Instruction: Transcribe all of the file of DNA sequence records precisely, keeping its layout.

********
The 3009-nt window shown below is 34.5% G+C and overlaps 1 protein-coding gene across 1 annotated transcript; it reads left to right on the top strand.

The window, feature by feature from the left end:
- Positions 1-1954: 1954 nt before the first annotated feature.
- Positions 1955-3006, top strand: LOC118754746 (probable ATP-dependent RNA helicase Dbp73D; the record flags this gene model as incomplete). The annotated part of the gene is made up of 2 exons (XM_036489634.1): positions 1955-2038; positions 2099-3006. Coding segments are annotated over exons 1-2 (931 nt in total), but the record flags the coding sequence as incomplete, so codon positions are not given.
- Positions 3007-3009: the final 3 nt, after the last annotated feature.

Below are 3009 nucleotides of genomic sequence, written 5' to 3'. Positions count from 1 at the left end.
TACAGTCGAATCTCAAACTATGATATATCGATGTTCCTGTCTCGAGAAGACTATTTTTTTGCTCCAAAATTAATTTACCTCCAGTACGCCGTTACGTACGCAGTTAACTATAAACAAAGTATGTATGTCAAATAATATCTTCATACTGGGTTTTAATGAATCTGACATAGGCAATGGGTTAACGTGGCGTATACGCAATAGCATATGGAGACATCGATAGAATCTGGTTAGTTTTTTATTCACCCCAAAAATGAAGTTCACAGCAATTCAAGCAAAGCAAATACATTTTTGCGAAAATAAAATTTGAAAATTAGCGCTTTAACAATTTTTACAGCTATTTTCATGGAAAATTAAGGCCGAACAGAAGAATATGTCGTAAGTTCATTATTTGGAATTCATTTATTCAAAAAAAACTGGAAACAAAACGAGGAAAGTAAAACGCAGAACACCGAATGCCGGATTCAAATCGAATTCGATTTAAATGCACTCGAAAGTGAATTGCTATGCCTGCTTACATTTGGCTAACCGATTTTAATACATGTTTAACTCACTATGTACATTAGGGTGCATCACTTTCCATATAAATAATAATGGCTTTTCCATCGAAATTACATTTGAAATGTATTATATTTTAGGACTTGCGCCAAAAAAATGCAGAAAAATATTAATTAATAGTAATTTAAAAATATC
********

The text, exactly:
The 3009-nt window shown below is 34.5% G+C and overlaps 1 protein-coding gene across 1 annotated transcript; it reads left to right on the top strand.

The window, feature by feature from the left end:
- Positions 1-1954: 1954 nt before the first annotated feature.
- Positions 1955-3006, top strand: LOC118754746 (probable ATP-dependent RNA helicase Dbp73D; the record flags this gene model as incomplete). The annotated part of the gene is made up of 2 exons (XM_036489634.1): positions 1955-2038; positions 2099-3006. Coding segments are annotated over exons 1-2 (931 nt in total), but the record flags the coding sequence as incomplete, so codon positions are not given.
- Positions 3007-3009: the final 3 nt, after the last annotated feature.

Below are 3009 nucleotides of genomic sequence, written 5' to 3'. Positions count from 1 at the left end.
TACAGTCGAATCTCAAACTATGATATATCGATGTTCCTGTCTCGAGAAGACTATTTTTTTGCTCCAAAATTAATTTACCTCCAGTACGCCGTTACGTACGCAGTTAACTATAAACAAAGTATGTATGTCAAATAATATCTTCATACTGGGTTTTAATGAATCTGACATAGGCAATGGGTTAACGTGGCGTATACGCAATAGCATATGGAGACATCGATAGAATCTGGTTAGTTTTTTATTCACCCCAAAAATGAAGTTCACAGCAATTCAAGCAAAGCAAATACATTTTTGCGAAAATAAAATTTGAAAATTAGCGCTTTAACAATTTTTACAGCTATTTTCATGGAAAATTAAGGCCGAACAGAAGAATATGTCGTAAGTTCATTATTTGGAATTCATTTATTCAAAAAAAACTGGAAACAAAACGAGGAAAGTAAAACGCAGAACACCGAATGCCGGATTCAAATCGAATTCGATTTAAATGCACTCGAAAGTGAATTGCTATGCCTGCTTACATTTGGCTAACCGATTTTAATACATGTTTAACTCACTATGTACATTAGGGTGCATCACTTTCCATATAAATAATAATGGCTTTTCCATCGAAATTACATTTGAAATGTATTATATTTTAGGACTTGCGCCAAAAAAATGCAGAAAAATATTAATTAATAGTAATTTAAAAATATC